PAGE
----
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4 ways to talk to your children about drug abuse

Oct. 7, 2015 at midnight


Some of the most challenging conversations parents can have with children involve drug and alcohol use. Today, there is scientific evidence teens are more susceptible to addiction than adults, so the discussions are more important than ever.

According to a Yale University study, adolescents are a higher risk of addiction because of chemical changes taking place in their brains. The research shows areas of teenagers’ brains controlling impulsive behavior are not fully formed, while brain circuits that reinforce drug use function at a high level.

Teen drug abuse is a problem nationwide, including locally. In a survey for the Coalition for Drug Free Youth in Longview, a combined 30 percent of respondents said the use of synthetic marijuana and regular marijuana were significant concerns. The Regional Needs Assessment for Region 4, which includes Gregg County, shines light on the accessibility of marijuana. Thirty-six percent of 11th grade students state it would be "very easy" to get marijuana. Of those same 11th grade students, almost 47% believe it is "very dangerous" for kids their age to use marijuana. Meth abuse was also listed as a prevalent concern.

Numerous studies have shown children are less likely to experiment with drugs if their parents have talked with them beforehand. Here are some suggestions for making those conversations more effective.

  1. Explain the risks

The legalization of marijuana for medicinal or recreational in some states has created problems for parents in places where it is still outlawed, like the state of Texas. For some teens it sends a message that using marijuana is not a serious issue. The National Institute of Drug Abuse advises parents to explain the risks to their children. Some of them include:

It can be addictive.

Driving under the influence of marijuana is unsafe.

It is linked to school failure. Marijuana negatively affects attention, motivation, memory and learning. The effects often persist after the drug's immediate effects wear off, especially in regular users.

It can cause psychosis or panic. Research suggests there is a link between early marijuana use and an increased risk of psychosis among those with a preexisting susceptibility.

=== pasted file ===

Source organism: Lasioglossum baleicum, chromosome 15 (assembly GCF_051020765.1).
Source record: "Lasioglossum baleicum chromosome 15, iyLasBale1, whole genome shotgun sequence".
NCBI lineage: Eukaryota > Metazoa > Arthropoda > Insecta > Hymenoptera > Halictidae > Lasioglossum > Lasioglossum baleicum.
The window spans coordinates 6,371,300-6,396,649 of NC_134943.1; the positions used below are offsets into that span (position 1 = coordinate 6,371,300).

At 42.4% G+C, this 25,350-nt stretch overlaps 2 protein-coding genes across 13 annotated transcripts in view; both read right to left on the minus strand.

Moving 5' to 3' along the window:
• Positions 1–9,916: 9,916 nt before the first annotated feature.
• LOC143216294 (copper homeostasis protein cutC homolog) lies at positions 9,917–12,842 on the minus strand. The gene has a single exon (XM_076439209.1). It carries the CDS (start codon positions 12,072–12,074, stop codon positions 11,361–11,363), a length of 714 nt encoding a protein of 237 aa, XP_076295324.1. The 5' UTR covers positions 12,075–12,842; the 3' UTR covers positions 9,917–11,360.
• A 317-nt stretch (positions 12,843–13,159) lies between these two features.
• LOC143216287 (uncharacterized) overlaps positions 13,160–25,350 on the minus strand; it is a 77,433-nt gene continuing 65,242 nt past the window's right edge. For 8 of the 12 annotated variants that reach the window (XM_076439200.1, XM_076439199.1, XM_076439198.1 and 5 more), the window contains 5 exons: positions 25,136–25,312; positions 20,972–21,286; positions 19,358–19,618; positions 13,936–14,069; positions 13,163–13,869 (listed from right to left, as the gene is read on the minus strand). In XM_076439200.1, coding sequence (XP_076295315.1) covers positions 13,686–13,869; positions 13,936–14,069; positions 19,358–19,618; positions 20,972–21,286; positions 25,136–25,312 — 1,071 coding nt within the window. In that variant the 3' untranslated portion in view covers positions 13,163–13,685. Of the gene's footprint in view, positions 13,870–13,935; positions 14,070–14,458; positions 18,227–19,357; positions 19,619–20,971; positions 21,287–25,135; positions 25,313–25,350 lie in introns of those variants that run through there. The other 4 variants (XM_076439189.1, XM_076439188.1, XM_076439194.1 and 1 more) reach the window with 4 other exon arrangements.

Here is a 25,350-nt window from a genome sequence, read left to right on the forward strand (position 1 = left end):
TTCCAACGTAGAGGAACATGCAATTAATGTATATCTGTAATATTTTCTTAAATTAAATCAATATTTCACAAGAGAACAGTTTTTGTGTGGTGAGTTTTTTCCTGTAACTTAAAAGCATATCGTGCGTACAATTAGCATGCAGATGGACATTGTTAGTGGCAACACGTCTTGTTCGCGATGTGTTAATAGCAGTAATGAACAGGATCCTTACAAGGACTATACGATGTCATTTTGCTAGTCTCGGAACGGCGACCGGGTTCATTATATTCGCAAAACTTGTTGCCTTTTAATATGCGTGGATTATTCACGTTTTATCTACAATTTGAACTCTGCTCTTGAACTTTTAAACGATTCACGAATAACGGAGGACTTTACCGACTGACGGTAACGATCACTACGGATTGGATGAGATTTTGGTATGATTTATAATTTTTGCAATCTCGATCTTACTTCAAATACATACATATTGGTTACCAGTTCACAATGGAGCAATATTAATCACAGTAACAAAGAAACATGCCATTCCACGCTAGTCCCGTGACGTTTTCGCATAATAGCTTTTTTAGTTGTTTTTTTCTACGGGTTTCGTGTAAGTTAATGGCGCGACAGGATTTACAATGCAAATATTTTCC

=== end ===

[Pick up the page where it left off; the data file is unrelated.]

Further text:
There are legal ramifications. In Texas, possession of less than 2 ounces of pot is a Class B misdemeanor punishable by six months in jail and a $2,000 fine. More than 2 ounces is a Class A misdemeanor and can net the violator up to a year in jail and a $4,000 fine. Those costs do not include attorney fees, possible increased insurance rates, possible suspension or expulsion from school, etc.

  1. Listen and ask

The Mayo Clinic advises parents to listen when their teen children talk about drug use and to observe his or her nonverbal cues. Then go ahead and ask them about their views.

“Don't be afraid that talking about drug abuse will plant ideas in your teen's head,” according to the Mayo Clinic. “Conversations about drugs won't tempt your teen to try drugs. Instead, talking about drug abuse lets your teen know your views and understand what you expect of him or her.”

  1. Establish a plan

When you talk with your children about drugs, explain up front what the consequence will be for breaking the rule, healthychildren.org recommends. The plan should include things like what to do if they are at a party and drugs are present and how to respond if drugs are offered to them. Explain what the punishment will be if they use drugs and how it will be implemented.

  1. Keep talking

“When you talk to kids or teens about drugs and alcohol, don’t expect it to be a one-time conversation,” recommends WebMD.com. “These topics should be brought up often so that your kids are prepared to handle situations at school, parties, and elsewhere.”

In the Longview area, parents or teens who need advice or help with drug issues can contact Partners in Prevention. The organization can provide referrals for anyone struggling with any substance abuse problems.

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